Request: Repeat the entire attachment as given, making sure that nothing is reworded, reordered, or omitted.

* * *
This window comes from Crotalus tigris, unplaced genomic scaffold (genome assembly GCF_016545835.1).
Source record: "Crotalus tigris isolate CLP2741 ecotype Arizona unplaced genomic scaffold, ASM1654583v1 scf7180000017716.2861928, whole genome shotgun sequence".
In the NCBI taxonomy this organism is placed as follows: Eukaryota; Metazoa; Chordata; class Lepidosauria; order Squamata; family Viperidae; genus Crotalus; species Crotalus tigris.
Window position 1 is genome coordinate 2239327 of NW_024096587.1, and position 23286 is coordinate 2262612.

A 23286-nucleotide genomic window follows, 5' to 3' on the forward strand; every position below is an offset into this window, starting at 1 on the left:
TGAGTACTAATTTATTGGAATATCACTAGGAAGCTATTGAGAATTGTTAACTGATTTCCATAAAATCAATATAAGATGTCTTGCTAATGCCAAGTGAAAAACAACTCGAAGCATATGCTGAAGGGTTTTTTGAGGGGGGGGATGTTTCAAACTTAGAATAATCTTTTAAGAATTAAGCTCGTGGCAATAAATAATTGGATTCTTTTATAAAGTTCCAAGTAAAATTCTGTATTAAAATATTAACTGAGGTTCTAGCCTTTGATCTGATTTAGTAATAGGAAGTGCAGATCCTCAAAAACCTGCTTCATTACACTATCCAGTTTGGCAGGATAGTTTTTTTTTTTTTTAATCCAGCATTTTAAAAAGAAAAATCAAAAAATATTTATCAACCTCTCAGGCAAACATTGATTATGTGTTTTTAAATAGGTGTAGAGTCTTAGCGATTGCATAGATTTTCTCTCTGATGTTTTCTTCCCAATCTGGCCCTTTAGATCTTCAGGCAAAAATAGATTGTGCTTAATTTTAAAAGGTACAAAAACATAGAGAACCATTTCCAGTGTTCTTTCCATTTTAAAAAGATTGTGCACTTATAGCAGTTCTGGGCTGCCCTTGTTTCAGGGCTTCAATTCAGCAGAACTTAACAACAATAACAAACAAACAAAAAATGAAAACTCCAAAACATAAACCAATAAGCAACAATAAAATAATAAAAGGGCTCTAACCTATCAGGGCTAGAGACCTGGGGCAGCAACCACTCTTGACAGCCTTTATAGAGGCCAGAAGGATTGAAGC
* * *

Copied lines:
This window comes from Crotalus tigris, unplaced genomic scaffold (genome assembly GCF_016545835.1).
Source record: "Crotalus tigris isolate CLP2741 ecotype Arizona unplaced genomic scaffold, ASM1654583v1 scf7180000017716.2861928, whole genome shotgun sequence".
In the NCBI taxonomy this organism is placed as follows: Eukaryota; Metazoa; Chordata; class Lepidosauria; order Squamata; family Viperidae; genus Crotalus; species Crotalus tigris.
Window position 1 is genome coordinate 2239327 of NW_024096587.1, and position 23286 is coordinate 2262612.

A 23286-nucleotide genomic window follows, 5' to 3' on the forward strand; every position below is an offset into this window, starting at 1 on the left:
TGAGTACTAATTTATTGGAATATCACTAGGAAGCTATTGAGAATTGTTAACTGATTTCCATAAAATCAATATAAGATGTCTTGCTAATGCCAAGTGAAAAACAACTCGAAGCATATGCTGAAGGGTTTTTTGAGGGGGGGGATGTTTCAAACTTAGAATAATCTTTTAAGAATTAAGCTCGTGGCAATAAATAATTGGATTCTTTTATAAAGTTCCAAGTAAAATTCTGTATTAAAATATTAACTGAGGTTCTAGCCTTTGATCTGATTTAGTAATAGGAAGTGCAGATCCTCAAAAACCTGCTTCATTACACTATCCAGTTTGGCAGGATAGTTTTTTTTTTTTTTAATCCAGCATTTTAAAAAGAAAAATCAAAAAATATTTATCAACCTCTCAGGCAAACATTGATTATGTGTTTTTAAATAGGTGTAGAGTCTTAGCGATTGCATAGATTTTCTCTCTGATGTTTTCTTCCCAATCTGGCCCTTTAGATCTTCAGGCAAAAATAGATTGTGCTTAATTTTAAAAGGTACAAAAACATAGAGAACCATTTCCAGTGTTCTTTCCATTTTAAAAAGATTGTGCACTTATAGCAGTTCTGGGCTGCCCTTGTTTCAGGGCTTCAATTCAGCAGAACTTAACAACAATAACAAACAAACAAAAAATGAAAACTCCAAAACATAAACCAATAAGCAACAATAAAATAATAAAAGGGCTCTAACCTATCAGGGCTAGAGACCTGGGGCAGCAACCACTCTTGACAGCCTTTATAGAGGCCAGAAGGATTGAAGC